BMC Public Health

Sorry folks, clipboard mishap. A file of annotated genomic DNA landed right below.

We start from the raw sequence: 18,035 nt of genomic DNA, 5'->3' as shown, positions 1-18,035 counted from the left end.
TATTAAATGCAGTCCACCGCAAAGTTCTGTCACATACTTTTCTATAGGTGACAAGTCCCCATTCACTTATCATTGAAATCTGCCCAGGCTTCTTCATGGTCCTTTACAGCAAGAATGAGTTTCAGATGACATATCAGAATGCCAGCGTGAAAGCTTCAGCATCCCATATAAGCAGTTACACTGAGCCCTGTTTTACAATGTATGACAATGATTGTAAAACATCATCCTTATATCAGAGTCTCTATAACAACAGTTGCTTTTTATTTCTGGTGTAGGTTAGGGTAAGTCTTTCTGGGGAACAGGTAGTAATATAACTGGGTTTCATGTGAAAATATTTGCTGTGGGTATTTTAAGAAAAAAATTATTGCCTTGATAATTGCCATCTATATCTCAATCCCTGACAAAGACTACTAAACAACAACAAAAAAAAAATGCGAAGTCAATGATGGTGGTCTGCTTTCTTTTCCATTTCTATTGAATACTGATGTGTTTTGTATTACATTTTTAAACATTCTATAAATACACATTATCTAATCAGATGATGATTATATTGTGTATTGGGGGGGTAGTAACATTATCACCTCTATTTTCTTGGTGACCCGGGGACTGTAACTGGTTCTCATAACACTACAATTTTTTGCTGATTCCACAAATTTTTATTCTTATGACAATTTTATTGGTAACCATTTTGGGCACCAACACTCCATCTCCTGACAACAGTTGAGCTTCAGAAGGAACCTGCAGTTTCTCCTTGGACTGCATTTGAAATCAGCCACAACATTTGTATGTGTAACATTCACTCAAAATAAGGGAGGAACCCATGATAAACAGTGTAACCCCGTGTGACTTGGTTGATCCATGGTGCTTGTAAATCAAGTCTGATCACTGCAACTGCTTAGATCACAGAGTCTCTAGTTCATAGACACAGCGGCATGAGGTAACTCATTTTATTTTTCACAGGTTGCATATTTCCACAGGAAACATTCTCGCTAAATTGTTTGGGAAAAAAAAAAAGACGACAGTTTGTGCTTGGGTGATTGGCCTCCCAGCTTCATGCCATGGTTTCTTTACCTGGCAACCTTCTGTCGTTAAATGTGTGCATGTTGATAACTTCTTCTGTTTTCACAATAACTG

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Background: In Canada, a majority of children and adults are insufficiently active for health gains, and about one in seven children and over 20% of adults are overweight or obese. Overweight and obesity are risk factors for many chronic diseases in both adults and children and can result in lower quality and quantity of life. Children whose parents are overweight or obese are more likely to become overweight themselves. Thus, parent/child interventions are important for reducing obesity and promoting long-term healthy weights among members of the family unit. Programs using Co-Active coaching have resulted in positive behaviour changes among adults with overweight/obesity; however, little research has explored the effects of Co-Active coaching on parents, and the consequent impact on the family unit (i.e. all parents and children in the same household). This protocol paper provides a detailed methodological account of a coaching-based program targeting parent and child dyads, in hopes of enhancing health behaviours within the family unit. Methods: Using a randomized controlled trial design, the researchers aim to identify the impact of coaching plus education (intervention) compared to education only (control) on parents with overweight/obesity and their children (ages 2.5-10, of any weight). A total of 50 dyads are being recruited and randomly assigned using a 1:1 ratio into the control or intervention group. The control group receive 6 webinar-based education sessions focused on physical activity and nutrition. The intervention group receive the same education sessions and nine, 20-min telephone-based sessions with a certified coach. Coaching and health education sessions are conducted with the parent/guardian of the dyad. This paper provides a detailed methodological account of this program. Discussion: The expected findings from this research will advance coaching literature, research, and practice on this topic by determining whether coaching and education are more effective than education alone at producing behaviour changes among a family unit. If proven effective, this approach may be applied more broadly through public health interventionists to parent and child populations in hopes of affecting change with both individuals and their families. Trial registration: ISRCTN ISRCTN69091372. Retrospectively registered 24 September 2018.